Georgie Anne Geyer

New Iraq Isn't Shaping Up the Way War Party Envisioned

WASHINGTON -- Welcome to the New Iraq!

The war party within the Bush administration has said from the beginning that they were going to transform the entire map of the Middle East, and one has to hand it to them -- they certainly have.

Instead of the instant-coffee democracy the American policy-makers wished to encourage ("impose" is no longer a nice word), this week a million fanatic and newly empowered Shiites in the country marched to their ancient shrines of Najaf and Karbala, telling the Americans, "Thanks, but now get out!"

In place of Iowa-style voting, the Shiites were flagellating themselves, blood coursing down their heads, in a sacred ritual of the assassination of their prophet, Hussein, in 680 A.D. that was forbidden in Iraq for 30 years. In place of respectfully campaigning for one interchangeable American-style political party or another, these Shiites were calling for an Islamic state with Islamic law. And this long-oppressed majority accounts for more than 60 percent of Iraq's 24 million people.

The culturally naive but avid civilian war party in the Pentagon has called its candidate for the Iraqi presidency, Ahmed Chalabi, the "George Washington of Iraq." But these men of such overbearing self-assurance are being forced to think the unthinkable -- that the George Washington of Iraq is more likely to have a name like the Grand Ayatollah Ali al-Sistani of Najaf, the Ayatollah Bakr al Hakim of Teheran or Muqtada al-Sadr of Iraq.

Generals at the Pentagon were quoted as saying that Iraq might take not the weeks estimated, nor the months, but perhaps as long as 25 years.

Yes, they surely did change the map of the Middle East. This week it looks as though they are changing it with eerie precision into exactly what we went in to prevent: a major revival of impassioned, anti-Western Islamic fundamentalism.

When I took my own little poll among some of the most reliable experts on that part of the world, most of them were deeply alarmed, but hardly surprised, at what they were seeing.

Karen Armstrong, a brilliant analyst of Islam in London, told me: "Remember, Shiism represents a constant battle against injustice and tyranny, and these Shiites in Iraq are already saying that George Bush is the 'new unjust ruler,' because apparently American troops already killed one Shiite cleric." Bulent Aliriza at the Center for Strategic and International Studies here said: "They've set up neighborhood committees, and traffic police, and councils. The Shia never really separated political power and devotion, because they believe in links to Ali, the father of Hussein, and the ayatollahs. Is it possible there could be an Islamic state? It looks as though they've already got one."

The comparisons between earlier, similar events and what is happening before our eyes -- televised from sacred Najaf and Karbala, two of the lesser-known cities of the world to most Americans -- are revealing.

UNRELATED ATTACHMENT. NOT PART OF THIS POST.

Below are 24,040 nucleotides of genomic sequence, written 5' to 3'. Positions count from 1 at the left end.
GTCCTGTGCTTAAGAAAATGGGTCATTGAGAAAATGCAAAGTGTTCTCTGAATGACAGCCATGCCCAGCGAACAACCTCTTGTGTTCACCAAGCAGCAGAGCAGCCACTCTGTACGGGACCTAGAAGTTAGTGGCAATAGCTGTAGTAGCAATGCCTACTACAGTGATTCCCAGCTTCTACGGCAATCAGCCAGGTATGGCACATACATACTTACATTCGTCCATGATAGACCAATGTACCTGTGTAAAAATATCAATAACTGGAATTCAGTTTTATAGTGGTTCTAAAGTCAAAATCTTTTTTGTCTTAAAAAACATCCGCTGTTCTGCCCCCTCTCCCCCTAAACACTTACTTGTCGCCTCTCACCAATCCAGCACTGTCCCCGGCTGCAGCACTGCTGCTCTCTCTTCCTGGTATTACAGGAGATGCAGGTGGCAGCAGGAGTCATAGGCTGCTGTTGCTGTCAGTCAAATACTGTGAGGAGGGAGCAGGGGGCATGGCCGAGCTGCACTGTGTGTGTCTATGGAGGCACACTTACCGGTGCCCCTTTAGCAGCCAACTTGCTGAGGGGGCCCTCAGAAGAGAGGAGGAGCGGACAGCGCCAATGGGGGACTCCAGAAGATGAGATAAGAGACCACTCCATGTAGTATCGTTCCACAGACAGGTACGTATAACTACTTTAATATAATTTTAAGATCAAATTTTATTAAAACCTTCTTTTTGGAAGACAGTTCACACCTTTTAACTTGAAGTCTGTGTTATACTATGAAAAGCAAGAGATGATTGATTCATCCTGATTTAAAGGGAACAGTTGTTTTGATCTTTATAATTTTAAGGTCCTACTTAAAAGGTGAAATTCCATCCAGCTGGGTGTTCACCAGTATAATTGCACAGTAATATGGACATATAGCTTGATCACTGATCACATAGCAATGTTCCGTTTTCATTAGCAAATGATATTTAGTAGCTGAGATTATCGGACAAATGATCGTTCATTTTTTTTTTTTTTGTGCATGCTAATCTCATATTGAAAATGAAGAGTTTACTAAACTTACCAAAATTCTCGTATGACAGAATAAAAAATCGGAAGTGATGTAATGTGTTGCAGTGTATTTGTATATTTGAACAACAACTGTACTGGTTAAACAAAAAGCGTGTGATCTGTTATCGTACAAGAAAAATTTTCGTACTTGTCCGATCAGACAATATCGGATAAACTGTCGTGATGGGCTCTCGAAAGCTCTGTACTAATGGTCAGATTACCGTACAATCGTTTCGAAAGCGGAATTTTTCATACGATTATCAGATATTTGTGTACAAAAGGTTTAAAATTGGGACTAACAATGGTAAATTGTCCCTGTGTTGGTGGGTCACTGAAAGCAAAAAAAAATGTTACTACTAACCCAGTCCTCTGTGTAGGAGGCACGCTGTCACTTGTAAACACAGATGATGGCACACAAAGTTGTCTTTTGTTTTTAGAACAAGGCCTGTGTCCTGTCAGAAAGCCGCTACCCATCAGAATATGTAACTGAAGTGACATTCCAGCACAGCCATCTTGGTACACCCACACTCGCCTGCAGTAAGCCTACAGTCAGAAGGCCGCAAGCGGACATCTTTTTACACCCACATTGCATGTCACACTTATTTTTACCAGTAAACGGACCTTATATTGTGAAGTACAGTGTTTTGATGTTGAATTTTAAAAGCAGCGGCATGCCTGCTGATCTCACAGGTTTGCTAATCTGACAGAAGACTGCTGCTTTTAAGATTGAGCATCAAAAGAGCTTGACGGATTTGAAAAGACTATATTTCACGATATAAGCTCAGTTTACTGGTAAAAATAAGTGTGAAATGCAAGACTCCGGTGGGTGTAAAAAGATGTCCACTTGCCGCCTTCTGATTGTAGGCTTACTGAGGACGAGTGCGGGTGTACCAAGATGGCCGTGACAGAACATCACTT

Change only the names and dates, and historical analogies abound. In 1979, for instance, the Iranian Ayatollah Khomeini returned to Iran and overthrew the pro-Western and largely secular Shah of Iran in a frenzy of nationalist and anti-Western bloodletting. Khomeini then founded the first (and disastrous) Shiite state. But he did it by appearing to compromise with other forces, by building the same-style local committees and playing on the complexes of exclusion and martyrdom that abound in all the Shia.

Much the same thing happened in Lebanon. When the Israelis first invaded in 1978, the Shia community welcomed them as a power against the Palestinians and the Christians. But when the Israelis came again in 1982, the Shiites fought them in the streets. The fight almost always ends up being waged against the outsider.

Against this kind of fear-ridden past, the words from Washington sound untranslatable to people with such a history. Donald Rumsfeld calls it an "untidiness." Our reconstruction people have already planned a "new English class" for Iraqi students. Ultra-conservatives praise the councils being formed in the south, as if they were New England meeting halls instead of being closer to the deceptive Komitehs of the communists when they took over Russia. This moment in southern Iraq marks a similar twilight zone of history.

The major problem from the beginning of this war has been that the war party members, who are both cynical and utopian, have never been able to offer any substantive argument about how you get from winning a war to "democratizing" an alien country like Iraq -- institutionally, politically, psychologically.

Yet one thing could be done in the brief window we have. The United States could send a diplomatic personage with impeccable credentials to talk to the Shia leaders (if you can believe it, they have barely talked to any of them) and offer a "grand compromise" of some sort -- one that would respect the community's needs and offer American support as a bridge and control. We have a few polished and culturally aware diplomats who can do this -- retired ambassadors Robert Oakley, Richard Murphy and Edward Djerejian come immediately to mind.

But that would be admitting that democracy does not take root in countries because we proclaim it -- and that we still don't really know the reasons for this war.

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